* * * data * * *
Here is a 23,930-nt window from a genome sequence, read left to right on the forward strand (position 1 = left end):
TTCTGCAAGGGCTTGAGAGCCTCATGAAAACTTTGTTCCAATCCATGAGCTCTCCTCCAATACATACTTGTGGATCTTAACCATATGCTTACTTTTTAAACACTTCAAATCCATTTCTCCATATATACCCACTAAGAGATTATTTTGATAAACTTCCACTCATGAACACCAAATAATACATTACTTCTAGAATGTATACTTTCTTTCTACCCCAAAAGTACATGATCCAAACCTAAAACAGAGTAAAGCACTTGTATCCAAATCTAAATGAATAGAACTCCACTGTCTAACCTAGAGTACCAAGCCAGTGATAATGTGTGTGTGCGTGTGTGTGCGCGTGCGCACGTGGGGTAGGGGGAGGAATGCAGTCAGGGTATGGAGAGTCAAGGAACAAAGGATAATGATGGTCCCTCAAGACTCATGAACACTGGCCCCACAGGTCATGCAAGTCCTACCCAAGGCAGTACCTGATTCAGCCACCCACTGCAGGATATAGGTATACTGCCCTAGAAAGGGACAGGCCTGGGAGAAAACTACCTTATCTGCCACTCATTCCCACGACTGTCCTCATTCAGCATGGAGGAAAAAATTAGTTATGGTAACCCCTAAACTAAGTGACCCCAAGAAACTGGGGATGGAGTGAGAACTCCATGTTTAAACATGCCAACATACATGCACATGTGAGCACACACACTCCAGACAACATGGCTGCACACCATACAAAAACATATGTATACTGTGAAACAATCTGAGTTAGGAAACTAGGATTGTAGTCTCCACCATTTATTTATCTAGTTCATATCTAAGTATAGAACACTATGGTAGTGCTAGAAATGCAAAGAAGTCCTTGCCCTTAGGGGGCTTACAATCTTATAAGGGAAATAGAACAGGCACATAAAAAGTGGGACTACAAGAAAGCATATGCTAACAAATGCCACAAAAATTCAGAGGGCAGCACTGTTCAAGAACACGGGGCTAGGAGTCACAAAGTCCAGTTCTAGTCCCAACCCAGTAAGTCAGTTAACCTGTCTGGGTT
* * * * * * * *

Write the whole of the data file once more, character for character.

Here is a 23,930-nt window from a genome sequence, read left to right on the forward strand (position 1 = left end):
TTCTGCAAGGGCTTGAGAGCCTCATGAAAACTTTGTTCCAATCCATGAGCTCTCCTCCAATACATACTTGTGGATCTTAACCATATGCTTACTTTTTAAACACTTCAAATCCATTTCTCCATATATACCCACTAAGAGATTATTTTGATAAACTTCCACTCATGAACACCAAATAATACATTACTTCTAGAATGTATACTTTCTTTCTACCCCAAAAGTACATGATCCAAACCTAAAACAGAGTAAAGCACTTGTATCCAAATCTAAATGAATAGAACTCCACTGTCTAACCTAGAGTACCAAGCCAGTGATAATGTGTGTGTGCGTGTGTGTGCGCGTGCGCACGTGGGGTAGGGGGAGGAATGCAGTCAGGGTATGGAGAGTCAAGGAACAAAGGATAATGATGGTCCCTCAAGACTCATGAACACTGGCCCCACAGGTCATGCAAGTCCTACCCAAGGCAGTACCTGATTCAGCCACCCACTGCAGGATATAGGTATACTGCCCTAGAAAGGGACAGGCCTGGGAGAAAACTACCTTATCTGCCACTCATTCCCACGACTGTCCTCATTCAGCATGGAGGAAAAAATTAGTTATGGTAACCCCTAAACTAAGTGACCCCAAGAAACTGGGGATGGAGTGAGAACTCCATGTTTAAACATGCCAACATACATGCACATGTGAGCACACACACTCCAGACAACATGGCTGCACACCATACAAAAACATATGTATACTGTGAAACAATCTGAGTTAGGAAACTAGGATTGTAGTCTCCACCATTTATTTATCTAGTTCATATCTAAGTATAGAACACTATGGTAGTGCTAGAAATGCAAAGAAGTCCTTGCCCTTAGGGGGCTTACAATCTTATAAGGGAAATAGAACAGGCACATAAAAAGTGGGACTACAAGAAAGCATATGCTAACAAATGCCACAAAAATTCAGAGGGCAGCACTGTTCAAGAACACGGGGCTAGGAGTCACAAAGTCCAGTTCTAGTCCCAACCCAGTAAGTCAGTTAACCTGTCTGGGTT